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Orthopedics. 2011 Sep 9;34(9):e519-21. doi: 10.3928/01477447-20110714-46.

Instability in primary total knee arthroplasty.

Author information

1
Rush University Medical Center, 1611 W Harrison, Chicago, IL 60611, USA.

Abstract

Instability is one of the most common causes of failure of total knee arthroplasty (TKA). The presentation can vary from pain to frank dislocation with the etiologies just as varied. Instability after TKA can be classified by where the instability occurs in the knee's arc of motion as well as the chronicity of the problem. Acute instability is related to intraoperative injuries or excessive release of important coronal stabilizers such as the medial collateral ligament in extension or the posterolateral corner in flexion. Chronic instability in extension is often related to varus/valgus malalignment. Chronic instability in flexion can be related to an undersized femoral component, excessive tibial slope, or excessive elevation of the joint line affecting the isometry of the collateral ligaments in midflexion. Recurvatum instability is a rare complication that often coincides with extensor mechanism dysfunction or neuromuscular disorders. When addressing instability after TKA, it is critical to determine the root cause of the problem as well as evaluate for other causes of pain such as infection or aseptic loosening. When revision surgery is warranted, it should follow the basic principles of restoring a neutral mechanical alignment, setting the appropriate component rotation, balancing the flexion and extension spaces, and restoring the height of the native joint line.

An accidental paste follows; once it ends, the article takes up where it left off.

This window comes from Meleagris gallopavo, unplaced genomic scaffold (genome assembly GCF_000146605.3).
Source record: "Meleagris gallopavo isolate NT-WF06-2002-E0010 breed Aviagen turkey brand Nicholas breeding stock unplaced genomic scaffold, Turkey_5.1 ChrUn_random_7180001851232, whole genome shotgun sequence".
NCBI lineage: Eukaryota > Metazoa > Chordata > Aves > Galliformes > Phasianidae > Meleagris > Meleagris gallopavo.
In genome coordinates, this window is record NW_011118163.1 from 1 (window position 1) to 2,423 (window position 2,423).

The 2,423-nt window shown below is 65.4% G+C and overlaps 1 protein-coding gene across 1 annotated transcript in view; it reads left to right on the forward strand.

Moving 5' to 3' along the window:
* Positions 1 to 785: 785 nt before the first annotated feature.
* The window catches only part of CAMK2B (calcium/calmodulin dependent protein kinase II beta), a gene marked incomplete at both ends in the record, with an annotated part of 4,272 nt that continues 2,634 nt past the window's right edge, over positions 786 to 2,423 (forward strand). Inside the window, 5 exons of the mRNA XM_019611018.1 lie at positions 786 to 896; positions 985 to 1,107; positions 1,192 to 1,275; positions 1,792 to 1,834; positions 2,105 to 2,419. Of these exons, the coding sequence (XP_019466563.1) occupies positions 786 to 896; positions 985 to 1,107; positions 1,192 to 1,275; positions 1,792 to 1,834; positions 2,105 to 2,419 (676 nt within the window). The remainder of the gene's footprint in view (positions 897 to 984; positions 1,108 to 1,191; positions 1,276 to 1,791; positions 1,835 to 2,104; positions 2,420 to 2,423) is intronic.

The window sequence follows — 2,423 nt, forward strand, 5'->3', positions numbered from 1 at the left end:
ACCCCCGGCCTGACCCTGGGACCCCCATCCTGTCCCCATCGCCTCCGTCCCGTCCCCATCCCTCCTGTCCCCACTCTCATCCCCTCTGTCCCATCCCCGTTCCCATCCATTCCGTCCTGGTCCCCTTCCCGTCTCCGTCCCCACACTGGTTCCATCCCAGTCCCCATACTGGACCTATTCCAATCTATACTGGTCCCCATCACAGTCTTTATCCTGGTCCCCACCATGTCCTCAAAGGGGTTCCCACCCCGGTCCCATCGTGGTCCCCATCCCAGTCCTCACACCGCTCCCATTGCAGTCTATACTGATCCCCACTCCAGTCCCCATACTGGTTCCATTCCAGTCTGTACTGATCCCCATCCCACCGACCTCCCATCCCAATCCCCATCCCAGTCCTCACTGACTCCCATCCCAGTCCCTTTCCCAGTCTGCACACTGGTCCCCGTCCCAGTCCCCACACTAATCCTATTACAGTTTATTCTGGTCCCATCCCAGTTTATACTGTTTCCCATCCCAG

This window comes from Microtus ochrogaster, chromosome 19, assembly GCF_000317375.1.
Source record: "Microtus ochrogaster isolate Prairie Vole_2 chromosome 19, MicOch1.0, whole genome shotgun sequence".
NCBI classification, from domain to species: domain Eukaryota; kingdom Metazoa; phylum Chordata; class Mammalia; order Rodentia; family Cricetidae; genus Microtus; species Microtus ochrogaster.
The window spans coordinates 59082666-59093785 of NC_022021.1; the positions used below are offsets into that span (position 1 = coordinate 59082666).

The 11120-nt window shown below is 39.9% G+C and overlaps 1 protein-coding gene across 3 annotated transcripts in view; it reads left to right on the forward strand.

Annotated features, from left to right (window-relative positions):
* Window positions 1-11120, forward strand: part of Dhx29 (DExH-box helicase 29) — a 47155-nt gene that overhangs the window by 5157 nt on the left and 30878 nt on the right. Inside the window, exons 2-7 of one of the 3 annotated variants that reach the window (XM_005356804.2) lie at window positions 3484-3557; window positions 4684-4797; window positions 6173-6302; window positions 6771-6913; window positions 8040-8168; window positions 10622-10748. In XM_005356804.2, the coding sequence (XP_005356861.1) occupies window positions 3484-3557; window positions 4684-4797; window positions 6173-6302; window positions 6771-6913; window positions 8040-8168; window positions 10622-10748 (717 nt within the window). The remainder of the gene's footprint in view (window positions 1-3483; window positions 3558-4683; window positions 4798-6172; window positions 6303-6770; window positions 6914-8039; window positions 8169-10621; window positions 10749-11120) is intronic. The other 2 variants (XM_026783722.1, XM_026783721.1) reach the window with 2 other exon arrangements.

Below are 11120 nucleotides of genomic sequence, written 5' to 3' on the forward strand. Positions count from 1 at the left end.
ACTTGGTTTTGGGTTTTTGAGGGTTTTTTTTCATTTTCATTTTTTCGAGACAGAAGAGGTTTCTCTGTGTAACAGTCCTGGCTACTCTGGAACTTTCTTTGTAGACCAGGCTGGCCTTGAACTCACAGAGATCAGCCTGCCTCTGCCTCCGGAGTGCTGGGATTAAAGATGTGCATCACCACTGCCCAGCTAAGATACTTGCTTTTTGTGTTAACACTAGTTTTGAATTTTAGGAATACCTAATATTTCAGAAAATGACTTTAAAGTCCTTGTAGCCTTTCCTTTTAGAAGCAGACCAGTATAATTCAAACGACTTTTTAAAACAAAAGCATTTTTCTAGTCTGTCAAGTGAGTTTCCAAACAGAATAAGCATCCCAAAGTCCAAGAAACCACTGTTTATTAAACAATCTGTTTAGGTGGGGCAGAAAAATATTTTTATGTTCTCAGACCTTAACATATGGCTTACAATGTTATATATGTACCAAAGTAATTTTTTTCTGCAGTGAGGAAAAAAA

PMID:
21902150
DOI:
10.3928/01477447-20110714-46
[Indexed for MEDLINE]

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